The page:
There is strong work by the Malaysian ensemble and Anne James and Ghafir Akbar stand out for their engaging performances. One is particularly taken by the stirring extract from Gopal Baratham's novel Sayang, which in many ways captures the soul of this first half: the unique admixture of joy and grief one feels when confronted with the Singapore Story; a narrative that is largely monolithic but which contains so many rich, multifaceted aspects should one take a closer look.

Photo Credit: Wong Horng Yih, W!LD Rice

The Malaysian selection is titled Tikam-Tikam: Malaysia@Random 2 and rather than proceeding in a chronological fashion, the audience gets to choose the order in which the extracts are performed by picking pieces off a giant board. Naturally, not all the texts can be performed in the allotted time span of one hour so each performance will invariably be different. While this charming randomness presents a nice contrast to the neat, structured tour through Singapore's literary history, I note that very little has changed on the Malaysian side. Indeed, more than three-quarters of the extracts in Tikam-Tikam are the same ones presented in Second Link and there is not much of a sense that something new has been provided for the audience to chew over.

The Singaporean quintet dive into the material with relish and despite the obvious difficulty of working with a new sequence for each show, the scenes are executed with polish, panache and effortless pace. Classic pieces from Hikayat Abdullah and Sejarah Melayu (The Malay Annals) go down well and there are many extracts that explore folklore, culture and politics not just exclusive to Malaysia but which are representative of both countries. In general, the tone is far more jovial and relaxed than the first half and the actors have a lot of fun with the material. Sharda Harrison and Siti Khalijah are a delight to watch; the former's rendering of Sir Stamford Raffles' crisp, British-accented Malay and the latter's portrayal of a kindly but ignorant American grandmother when faced with "Asiatics" are highlights of the evening. 

Interestingly, while I felt the Malaysian selections in Second Link has been far superior, they somehow paled in comparison to the Singaporean ones this time round. This may well be because the Singaporean texts were far more diverse but one cannot ignore that fact that the overall production is fairly long and one's attention begins to slide by the second half. I also rather lamented the exclusion of Huzir Sulaiman's hilarious Atomic Jaya from the Malaysian mix; this had proven one of my favourite extracts in Second Link and I felt that the extract from Stella Kon's Emily of Emerald Hill selected here - which is likely to be the text most recognisable to Singaporean audiences - was not quite the best one from the play.

Photo Credit: Wong Horng Yih, W!LD Rice

Another Country ultimately emerges  as far more than the sum of its parts. It reminds us that while Singapore and Malaysia may be two nations with different politics, economies and societies, our hearts beat as one. And this is perhaps best summed up in the beautiful ronggeng presented by all ten performers as the finale piece: instead of merely dancing around each other, let's hope that "our hands would clasp" and we genuinely engage with our neighbours, viewing them not just as another country but, hopefully, an extension of our own.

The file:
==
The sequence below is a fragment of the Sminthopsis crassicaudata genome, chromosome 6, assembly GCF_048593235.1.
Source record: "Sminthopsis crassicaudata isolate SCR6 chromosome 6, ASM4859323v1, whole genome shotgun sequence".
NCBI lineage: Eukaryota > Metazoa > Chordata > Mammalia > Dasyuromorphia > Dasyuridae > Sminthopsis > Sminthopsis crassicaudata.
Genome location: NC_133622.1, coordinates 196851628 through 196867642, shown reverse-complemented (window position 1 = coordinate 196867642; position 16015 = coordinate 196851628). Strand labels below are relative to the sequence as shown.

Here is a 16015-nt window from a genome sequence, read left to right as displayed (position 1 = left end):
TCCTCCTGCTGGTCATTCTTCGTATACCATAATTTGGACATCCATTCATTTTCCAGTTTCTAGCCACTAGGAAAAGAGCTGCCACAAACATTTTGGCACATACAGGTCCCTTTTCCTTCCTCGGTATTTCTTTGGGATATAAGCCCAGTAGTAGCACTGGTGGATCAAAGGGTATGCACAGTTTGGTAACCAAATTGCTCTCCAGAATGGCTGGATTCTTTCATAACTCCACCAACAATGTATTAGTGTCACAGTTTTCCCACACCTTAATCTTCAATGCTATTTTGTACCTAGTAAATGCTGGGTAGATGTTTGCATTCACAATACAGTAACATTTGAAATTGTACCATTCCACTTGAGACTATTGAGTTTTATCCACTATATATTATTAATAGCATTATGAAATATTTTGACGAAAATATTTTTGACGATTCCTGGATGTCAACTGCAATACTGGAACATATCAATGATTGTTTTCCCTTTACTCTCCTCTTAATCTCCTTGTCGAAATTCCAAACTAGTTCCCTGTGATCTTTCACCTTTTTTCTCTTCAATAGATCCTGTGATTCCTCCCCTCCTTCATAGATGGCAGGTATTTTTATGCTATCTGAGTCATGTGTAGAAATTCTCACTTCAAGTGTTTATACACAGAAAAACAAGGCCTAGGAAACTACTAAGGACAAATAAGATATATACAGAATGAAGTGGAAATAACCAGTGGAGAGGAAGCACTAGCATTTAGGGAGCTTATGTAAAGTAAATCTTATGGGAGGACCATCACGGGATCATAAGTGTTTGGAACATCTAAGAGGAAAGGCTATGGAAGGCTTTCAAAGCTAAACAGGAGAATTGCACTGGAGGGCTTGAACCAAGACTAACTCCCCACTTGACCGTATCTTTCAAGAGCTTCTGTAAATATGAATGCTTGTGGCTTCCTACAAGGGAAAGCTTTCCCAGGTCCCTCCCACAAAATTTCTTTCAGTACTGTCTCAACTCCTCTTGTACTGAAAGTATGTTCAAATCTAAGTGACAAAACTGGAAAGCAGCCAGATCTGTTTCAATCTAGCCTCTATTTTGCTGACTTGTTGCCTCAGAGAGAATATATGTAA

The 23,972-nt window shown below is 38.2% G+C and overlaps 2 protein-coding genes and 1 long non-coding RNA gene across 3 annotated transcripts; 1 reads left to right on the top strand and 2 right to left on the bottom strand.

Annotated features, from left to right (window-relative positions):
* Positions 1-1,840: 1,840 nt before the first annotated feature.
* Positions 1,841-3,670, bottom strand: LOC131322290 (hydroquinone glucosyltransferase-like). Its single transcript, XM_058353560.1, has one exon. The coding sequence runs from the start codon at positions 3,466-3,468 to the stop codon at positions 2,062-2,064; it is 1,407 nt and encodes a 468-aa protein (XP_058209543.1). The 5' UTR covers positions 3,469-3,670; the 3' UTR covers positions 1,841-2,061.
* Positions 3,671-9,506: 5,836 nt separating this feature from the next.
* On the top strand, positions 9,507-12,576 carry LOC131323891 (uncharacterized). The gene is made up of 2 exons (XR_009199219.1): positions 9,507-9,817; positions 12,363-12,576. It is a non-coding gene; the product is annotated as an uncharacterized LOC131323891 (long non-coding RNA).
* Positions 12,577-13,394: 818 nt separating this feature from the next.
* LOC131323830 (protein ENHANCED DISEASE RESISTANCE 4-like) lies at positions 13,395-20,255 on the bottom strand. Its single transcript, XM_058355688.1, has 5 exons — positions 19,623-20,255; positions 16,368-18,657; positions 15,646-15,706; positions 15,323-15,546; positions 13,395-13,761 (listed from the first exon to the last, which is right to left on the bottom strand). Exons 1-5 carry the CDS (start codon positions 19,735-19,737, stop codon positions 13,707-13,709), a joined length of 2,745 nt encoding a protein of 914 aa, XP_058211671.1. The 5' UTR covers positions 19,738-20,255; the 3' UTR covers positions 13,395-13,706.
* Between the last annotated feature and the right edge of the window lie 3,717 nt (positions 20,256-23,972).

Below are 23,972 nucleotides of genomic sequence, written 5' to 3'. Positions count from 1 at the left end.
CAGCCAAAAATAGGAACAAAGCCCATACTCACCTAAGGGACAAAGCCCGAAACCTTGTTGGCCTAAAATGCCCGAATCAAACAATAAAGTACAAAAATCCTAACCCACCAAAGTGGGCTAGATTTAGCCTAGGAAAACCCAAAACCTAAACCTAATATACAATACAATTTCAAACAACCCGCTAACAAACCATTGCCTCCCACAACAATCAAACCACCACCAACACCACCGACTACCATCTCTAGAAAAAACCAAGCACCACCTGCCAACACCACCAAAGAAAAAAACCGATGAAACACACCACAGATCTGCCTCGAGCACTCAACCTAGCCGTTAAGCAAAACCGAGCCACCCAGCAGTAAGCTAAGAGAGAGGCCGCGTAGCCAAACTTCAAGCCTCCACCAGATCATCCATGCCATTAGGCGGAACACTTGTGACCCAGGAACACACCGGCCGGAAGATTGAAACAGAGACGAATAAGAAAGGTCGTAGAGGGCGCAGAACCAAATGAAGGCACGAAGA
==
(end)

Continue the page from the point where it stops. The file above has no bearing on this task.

The Crystalwords score: 3.5/5

07 June 2015


by Nina Raine
Drama Centre Theatre, Singapore

It's been a while since PANGDEMONIUM! have delivered a play that truly makes an impact. Their glittering 2013 season saw two critically acclaimed productions - Rabbit Hole and Next to Normal - back-to-back, both Pulitzer Prize winners confronting dark and difficult issues. Despite strong production values and solid acting, I've felt that their last couple of productions have been slightly marred by the choice of script. With this excellent production of Tribes by British playwright Nina Raine, they have returned to the zenith of fine theatre making in Singapore.

Tribes premiered at London's Royal Court Theatre in 2010 and chronicles the lives of a dysfunctional family living in Cambridge, England. Father Christopher (Adrian Pang) is an acerbic academic obsessing about language, mother Beth (Sue Tordoff) is attempting to write a mystery novel, son Daniel (Gavin Yap) is a sarcastic young man working on his thesis and daughter Ruth (Frances Lee) is a fledging opera singer hopeless in relationships. At the centre of this bickering, noisy family is youngest child Billy, who is deaf. He has grown up with his family members largely ignoring his disability and has managed to get by through lip-reading.

It is a credit to Raine that Tribes is no token story about a boy battling a world without sound and ultimately finding himself. The fundamental theme that emerges is the importance of communication and how all of us are simply looking for a group of people, a tribe, to achieve that vital human connection. When Billy reveals to his family that he has just met a wonderful young woman called Sylvia (Ethel Yap), who has grown up in a deaf family and is herself slowly losing her sense of hearing, old allegiances are threatened in the face of this newcomer and Billy gains a new lease of life when he finds himself very much the centre of attention rather than being left on the sidelines.

Tracie Pang and her creative team handle the topic of deafness with great fidelity. Thomas Pang and Ethel Yap have spent the past few months learning sign language with experts in order to authentically portray their characters and inhabit their world. A conscious attempt has been made to reach out to the deaf community in the play's publicity drive and three sign language interpreters have even been brought in for selected performances to allow the hearing impaired to enjoy the play.

Photo Credit: Crispian Chan, PANGDEMONIUM!